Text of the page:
The sight of Tory Boris Johnson winning the vote for London mayor was the most nauseating moment from the elections.
This parasite described his £5,000 a week from the Daily Telegraph for writing a column as “chicken feed”. Yet he managed to pose as the “man of the people”.
Johnson’s narrow victory means the candidate of the 1 percent won. Although that won’t be much consolation for David Cameron, who may fear that his party would prefer Johnson as leader.
Labour’s Ken Livingstone has announced that he will not stand again for election. During his campaign, sections of the Labour Party openly attacked him.
Figures such as Lord Sugar, Lord Winston, and Guardian columnist Jonathan Freedland declared that they would not vote for him.
Livingstone also faced a vicious media campaign against him. The London Evening Standard spearheaded this, acting as a daily propaganda sheet for Johnson.
But socialists must expect hostility from the capitalist media and the Labour right.
The real problem was that Labour’s campaign for Livingstone was so lacklustre. His policy of fare cuts was popular, but he never energised the mood against the Tories.
Previously he won more votes than Labour’s average. This time he achieved about the same as Labour’s national score.
There was no sense of a vibrant mobilisation against cuts, racism and the bankers. This would have had a much better chance of beating Johnson.
Instead Livingstone became embroiled in allegations about whether he had paid enough tax.
Livingstone’s political career has partially reflected the rise, and the problems, of the Labour left. In the 1980s he led the Greater London Council.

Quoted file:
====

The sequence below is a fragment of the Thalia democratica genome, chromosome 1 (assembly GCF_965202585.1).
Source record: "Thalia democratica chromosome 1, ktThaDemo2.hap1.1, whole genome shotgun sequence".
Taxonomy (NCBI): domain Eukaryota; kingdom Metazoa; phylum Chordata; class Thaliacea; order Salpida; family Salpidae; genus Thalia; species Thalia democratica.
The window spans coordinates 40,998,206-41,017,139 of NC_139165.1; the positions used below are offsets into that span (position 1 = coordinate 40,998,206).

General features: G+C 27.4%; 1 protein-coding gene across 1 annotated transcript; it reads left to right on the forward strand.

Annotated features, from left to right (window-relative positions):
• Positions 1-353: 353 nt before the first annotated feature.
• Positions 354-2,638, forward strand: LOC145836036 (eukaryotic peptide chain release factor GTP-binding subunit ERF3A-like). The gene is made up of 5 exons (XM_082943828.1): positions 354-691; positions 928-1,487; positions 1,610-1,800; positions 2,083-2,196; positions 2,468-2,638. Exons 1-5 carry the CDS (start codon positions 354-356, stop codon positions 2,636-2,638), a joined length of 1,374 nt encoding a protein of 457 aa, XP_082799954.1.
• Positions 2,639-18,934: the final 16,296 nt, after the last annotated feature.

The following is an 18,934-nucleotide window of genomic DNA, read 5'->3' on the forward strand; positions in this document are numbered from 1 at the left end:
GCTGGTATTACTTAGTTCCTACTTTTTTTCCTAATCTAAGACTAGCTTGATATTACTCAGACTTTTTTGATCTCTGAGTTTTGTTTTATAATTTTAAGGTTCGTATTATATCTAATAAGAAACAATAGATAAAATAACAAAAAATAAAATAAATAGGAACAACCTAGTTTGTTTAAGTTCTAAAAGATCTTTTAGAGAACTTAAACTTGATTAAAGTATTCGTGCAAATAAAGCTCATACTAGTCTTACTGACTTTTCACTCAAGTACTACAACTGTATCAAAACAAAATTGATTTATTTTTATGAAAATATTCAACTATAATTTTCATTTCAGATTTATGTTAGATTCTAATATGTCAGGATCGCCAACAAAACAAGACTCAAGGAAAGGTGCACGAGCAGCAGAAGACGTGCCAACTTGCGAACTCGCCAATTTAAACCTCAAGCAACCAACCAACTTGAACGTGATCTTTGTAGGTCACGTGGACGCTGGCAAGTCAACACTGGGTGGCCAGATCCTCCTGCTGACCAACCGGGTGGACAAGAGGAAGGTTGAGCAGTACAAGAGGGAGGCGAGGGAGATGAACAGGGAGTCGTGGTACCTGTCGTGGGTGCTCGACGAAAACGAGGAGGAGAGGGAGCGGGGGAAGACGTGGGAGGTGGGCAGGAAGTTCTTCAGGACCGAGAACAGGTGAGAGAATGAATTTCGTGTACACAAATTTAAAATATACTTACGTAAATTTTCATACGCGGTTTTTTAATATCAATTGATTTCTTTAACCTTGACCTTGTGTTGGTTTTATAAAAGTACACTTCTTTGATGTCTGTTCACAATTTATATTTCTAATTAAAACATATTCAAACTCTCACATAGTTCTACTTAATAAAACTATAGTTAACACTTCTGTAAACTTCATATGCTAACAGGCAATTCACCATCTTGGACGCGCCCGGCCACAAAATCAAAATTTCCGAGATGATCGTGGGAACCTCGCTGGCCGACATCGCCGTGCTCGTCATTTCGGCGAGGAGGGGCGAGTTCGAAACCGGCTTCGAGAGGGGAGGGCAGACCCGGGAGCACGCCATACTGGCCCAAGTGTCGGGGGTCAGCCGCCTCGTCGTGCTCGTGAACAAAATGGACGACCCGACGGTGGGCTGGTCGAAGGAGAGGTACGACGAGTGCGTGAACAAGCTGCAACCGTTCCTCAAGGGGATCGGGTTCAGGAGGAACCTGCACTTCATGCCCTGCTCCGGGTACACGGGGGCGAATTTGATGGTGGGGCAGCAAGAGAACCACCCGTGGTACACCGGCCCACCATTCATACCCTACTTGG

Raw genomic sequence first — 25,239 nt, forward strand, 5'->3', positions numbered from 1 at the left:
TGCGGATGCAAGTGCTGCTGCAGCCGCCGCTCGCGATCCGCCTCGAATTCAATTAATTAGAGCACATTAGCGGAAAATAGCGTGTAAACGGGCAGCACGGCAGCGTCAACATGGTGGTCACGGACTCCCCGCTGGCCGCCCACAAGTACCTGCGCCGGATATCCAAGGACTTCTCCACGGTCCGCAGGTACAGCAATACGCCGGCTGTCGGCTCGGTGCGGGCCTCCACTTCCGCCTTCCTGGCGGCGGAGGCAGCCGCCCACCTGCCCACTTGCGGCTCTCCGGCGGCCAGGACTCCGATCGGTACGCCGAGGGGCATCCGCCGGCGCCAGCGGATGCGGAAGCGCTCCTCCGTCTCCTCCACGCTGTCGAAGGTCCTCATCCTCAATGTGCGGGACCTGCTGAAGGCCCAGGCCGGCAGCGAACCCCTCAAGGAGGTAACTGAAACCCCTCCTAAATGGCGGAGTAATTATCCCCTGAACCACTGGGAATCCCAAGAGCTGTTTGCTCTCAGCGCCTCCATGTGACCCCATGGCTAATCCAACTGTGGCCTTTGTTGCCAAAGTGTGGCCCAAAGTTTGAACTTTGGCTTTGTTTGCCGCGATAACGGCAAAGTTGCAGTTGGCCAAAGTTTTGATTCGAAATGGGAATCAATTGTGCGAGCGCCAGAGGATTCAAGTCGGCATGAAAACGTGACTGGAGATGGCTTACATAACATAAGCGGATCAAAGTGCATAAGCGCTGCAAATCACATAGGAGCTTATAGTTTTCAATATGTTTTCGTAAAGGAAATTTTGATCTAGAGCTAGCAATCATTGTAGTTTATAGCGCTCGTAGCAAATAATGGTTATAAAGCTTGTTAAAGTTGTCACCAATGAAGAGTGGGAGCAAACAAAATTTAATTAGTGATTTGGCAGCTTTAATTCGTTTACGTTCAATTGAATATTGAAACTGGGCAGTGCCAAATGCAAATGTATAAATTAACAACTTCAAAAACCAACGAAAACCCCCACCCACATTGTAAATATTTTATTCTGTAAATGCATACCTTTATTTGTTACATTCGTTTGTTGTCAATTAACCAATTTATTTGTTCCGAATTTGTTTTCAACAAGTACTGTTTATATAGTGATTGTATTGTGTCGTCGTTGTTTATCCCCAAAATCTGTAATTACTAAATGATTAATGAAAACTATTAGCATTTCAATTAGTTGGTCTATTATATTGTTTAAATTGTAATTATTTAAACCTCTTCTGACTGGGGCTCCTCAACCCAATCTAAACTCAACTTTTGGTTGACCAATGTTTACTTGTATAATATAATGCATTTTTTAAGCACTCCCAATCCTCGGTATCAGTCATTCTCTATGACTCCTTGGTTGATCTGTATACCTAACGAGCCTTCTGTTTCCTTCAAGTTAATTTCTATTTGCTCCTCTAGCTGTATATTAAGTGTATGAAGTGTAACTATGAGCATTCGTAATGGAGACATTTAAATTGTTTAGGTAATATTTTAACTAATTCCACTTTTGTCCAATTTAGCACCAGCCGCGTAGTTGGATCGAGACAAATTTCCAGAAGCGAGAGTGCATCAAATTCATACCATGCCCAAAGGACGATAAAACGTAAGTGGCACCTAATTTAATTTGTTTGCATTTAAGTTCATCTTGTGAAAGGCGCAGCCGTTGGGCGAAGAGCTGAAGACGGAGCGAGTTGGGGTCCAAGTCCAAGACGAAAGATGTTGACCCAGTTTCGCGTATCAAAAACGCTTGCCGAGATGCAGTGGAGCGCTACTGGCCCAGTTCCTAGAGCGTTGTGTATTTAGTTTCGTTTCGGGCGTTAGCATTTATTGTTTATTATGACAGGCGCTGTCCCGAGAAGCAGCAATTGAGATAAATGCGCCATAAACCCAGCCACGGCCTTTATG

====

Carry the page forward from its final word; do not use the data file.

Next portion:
He consistently enraged the Tory government and frequently heartened the left by supporting strikers and campaigning against racism, homophobia, sexism and imperialism. The Sun denounced him as “the most odious man in Britain”.
Unable to defeat Livingstone by electoral means, Margaret Thatcher abolished the GLC in 1986. A year later Livingstone was elected as MP for Brent East. For ten years he remained a well‑known figure, but far removed from any real influence.
Then the post of mayor of London was created—and Livingstone saw an opportunity.
After losing a rigged selection procedure to the Labour leadership’s choice, Frank Dobson, Livingstone announced he would stand independently. He was expelled from the Labour Party, but won a clear victory.
Livingstone has always argued that there is no real alternative to Labour. But he did best when he stood against the party.
In 2000, when he ran as an independent, hundreds of thousands of Londoners voted for him with enthusiasm. Here was someone standing up to Tony Blair’s New Labour. Here was a radical who at least nodded towards the anti-capitalist mood after the Seattle protests of 1999.
He won easily. But he immediately tried to return to Labour. Livingstone was back in the party by the 2004 election—and far less popular. Labour was on a sharp decline as Tony Blair waged war on Iraq and attacked working class people.
Four years later, many people didn’t vote for Livingstone because they wanted to hit back against Blair’s legacy and Gordon Brown. Livingstone lost.
Ken Livingstone sharply reflects the contradictions of reformism. He supported the miners during the great strike of 1984–5 and opposed the war in Iraq. He once said, “Every year the international financial system kills more people than World War Two.”
But he has also denounced anti-capitalist protesters and called on workers to cross picket lines. He campaigned for right wing Labour candidates at elections, produced a pro‑business plan for London and backed the police who killed Jean Charles de Menezes.
Livingstone’s defeat is a disappointment. But it also shows that we need an alternative to the Labour Party.